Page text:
The is the sixth article in a series on the recently released 2023 Statistical Review of World Energy. Previous articles discussed the trends in global carbon dioxide emissions, the overall highlights of the Review, the production and consumption of petroleum, natural gas production and consumption, and coal production and consumption.
Today we will cover nuclear power.
Nuclear power is unique among energy sources. It can be scaled up to very large power plants, it is firm power (available upon demand), and it produces no carbon dioxide while generating electricity.
A 2017 paper from the University of Texas identified nuclear and wind power as the power sources with the lowest levelized carbon dioxide emissions (link). The levelized carbon intensity is calculated by dividing a power plants’ emissions over its lifetime by the overall expected electricity output.
Nuclear and wind were respectively 12 and 14 grams of CO2-eq (grams of CO2 equivalent) per kWh of electricity. By contrast, power produced from coal — which is still the world’s largest source of electricity — produces more than 70 times as much CO2-eq per kWh of electricity.
Yet, global nuclear power growth over the past decade has been a paltry 0.3% per year on average. In 2022, nuclear generation actually declined by 4.4%.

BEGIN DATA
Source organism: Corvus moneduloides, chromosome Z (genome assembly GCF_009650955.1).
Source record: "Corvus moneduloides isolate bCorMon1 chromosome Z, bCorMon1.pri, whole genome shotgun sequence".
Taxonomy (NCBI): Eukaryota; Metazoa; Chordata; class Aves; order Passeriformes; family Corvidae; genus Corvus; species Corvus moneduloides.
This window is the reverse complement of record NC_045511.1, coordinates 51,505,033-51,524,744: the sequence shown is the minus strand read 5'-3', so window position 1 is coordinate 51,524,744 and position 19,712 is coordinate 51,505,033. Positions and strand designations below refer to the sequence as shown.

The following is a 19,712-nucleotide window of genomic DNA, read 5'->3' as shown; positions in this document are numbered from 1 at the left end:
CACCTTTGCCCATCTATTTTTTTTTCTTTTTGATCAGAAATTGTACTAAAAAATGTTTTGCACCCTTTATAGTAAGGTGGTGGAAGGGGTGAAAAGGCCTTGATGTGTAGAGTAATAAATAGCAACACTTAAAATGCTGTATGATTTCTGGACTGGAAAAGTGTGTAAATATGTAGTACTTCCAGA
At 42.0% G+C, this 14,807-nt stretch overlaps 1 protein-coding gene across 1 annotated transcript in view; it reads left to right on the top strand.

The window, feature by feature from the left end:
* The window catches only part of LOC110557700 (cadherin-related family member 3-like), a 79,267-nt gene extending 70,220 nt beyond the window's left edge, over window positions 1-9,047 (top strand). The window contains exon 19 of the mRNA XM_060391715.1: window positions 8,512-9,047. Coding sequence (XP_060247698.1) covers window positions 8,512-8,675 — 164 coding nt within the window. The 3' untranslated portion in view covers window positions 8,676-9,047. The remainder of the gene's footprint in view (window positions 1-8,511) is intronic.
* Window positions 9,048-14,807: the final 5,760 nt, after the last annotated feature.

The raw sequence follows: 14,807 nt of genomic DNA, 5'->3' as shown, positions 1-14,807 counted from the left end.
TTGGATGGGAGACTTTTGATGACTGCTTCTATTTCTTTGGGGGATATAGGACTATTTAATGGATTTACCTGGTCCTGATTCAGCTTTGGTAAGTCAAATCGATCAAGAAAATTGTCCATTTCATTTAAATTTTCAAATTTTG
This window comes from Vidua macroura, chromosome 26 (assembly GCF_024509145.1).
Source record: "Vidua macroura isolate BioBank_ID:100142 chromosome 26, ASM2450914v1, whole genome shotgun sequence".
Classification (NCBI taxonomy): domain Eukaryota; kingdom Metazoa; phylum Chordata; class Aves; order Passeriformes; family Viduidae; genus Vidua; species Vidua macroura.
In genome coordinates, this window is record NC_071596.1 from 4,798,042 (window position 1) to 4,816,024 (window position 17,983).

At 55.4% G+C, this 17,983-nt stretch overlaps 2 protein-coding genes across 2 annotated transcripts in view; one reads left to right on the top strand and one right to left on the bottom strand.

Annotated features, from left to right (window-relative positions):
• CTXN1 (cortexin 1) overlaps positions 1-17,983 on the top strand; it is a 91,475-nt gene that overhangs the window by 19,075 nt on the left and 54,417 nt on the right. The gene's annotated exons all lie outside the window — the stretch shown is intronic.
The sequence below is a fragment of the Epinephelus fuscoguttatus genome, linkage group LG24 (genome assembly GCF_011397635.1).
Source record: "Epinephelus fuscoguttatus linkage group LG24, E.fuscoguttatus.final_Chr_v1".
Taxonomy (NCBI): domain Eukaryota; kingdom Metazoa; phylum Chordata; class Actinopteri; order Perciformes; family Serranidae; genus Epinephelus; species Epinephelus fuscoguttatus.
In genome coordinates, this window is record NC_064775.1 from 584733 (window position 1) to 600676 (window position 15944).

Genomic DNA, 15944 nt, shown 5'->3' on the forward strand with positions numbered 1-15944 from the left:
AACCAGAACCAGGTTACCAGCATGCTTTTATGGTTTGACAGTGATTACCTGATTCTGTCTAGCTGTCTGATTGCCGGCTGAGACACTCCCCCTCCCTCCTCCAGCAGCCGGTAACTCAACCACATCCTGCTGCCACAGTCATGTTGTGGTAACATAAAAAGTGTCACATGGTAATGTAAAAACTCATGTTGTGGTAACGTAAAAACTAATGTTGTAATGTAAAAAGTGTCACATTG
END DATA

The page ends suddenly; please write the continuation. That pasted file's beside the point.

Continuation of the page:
Of course, we can’t talk about nuclear power without mentioning the two significant disasters in the industry — the 1986 Chernobyl nuclear disaster and the 2011 Fukushima disaster in Japan.
The following graphic shows how these two incidents impacted the growth of nuclear power. They are the difference between a world that rapidly phased out coal, and one that didn’t. These incidents contributed to an understandable public distrust and fear of nuclear power.
The world’s appetite for nuclear power had been rising rapidly before the Chernobyl accident dramatically changed the growth trajectory. Then, Fukushima 25 years later caused global nuclear power generation to contract.
The U.S. still leads the world in nuclear power production with a 30.3% global share, but U.S. nuclear power production growth has been almost zero over the past decade. That will finally change this year, as Southern Company’s Vogtle Unit 3 successfully achieved commercial operation earlier this year, with Unit 4 on track for late 2023/early 2024 completion. These are the first nuclear reactors built from scratch in the U.S. in more than thirty years.
However, China is the fastest-growing major nuclear energy producer, more than tripling its nuclear power generation over the past decade. At the current growth rate, China will surpass the U.S. as the world’s largest nuclear power producer within a decade.
As the world’s largest consumer of coal, it is encouraging to see China ramping up nuclear power. India, the world’s second-largest coal consumer, is also increasing its nuclear generation, albeit much more slowly.
The International Energy Agency has projected that we will need to double the world’s nuclear output by 2050 to reach net zero energy. Although we can’t change the past, we can work to improve the public’s attitude toward nuclear power. It is possible to build, design, and operate nuclear power plants that can’t suffer the kinds of disasters seen in Chernobyl and Fukushima. It is naturally going to take some time to convince a skeptical public of this.
But the stakes are too high. We have to devote the resources into doing this. Otherwise, taking a serious bite out of global carbon emissions may be an insurmountable challenge based on the overall demand growth for energy, and the inability of renewables to even keep up with demand growth.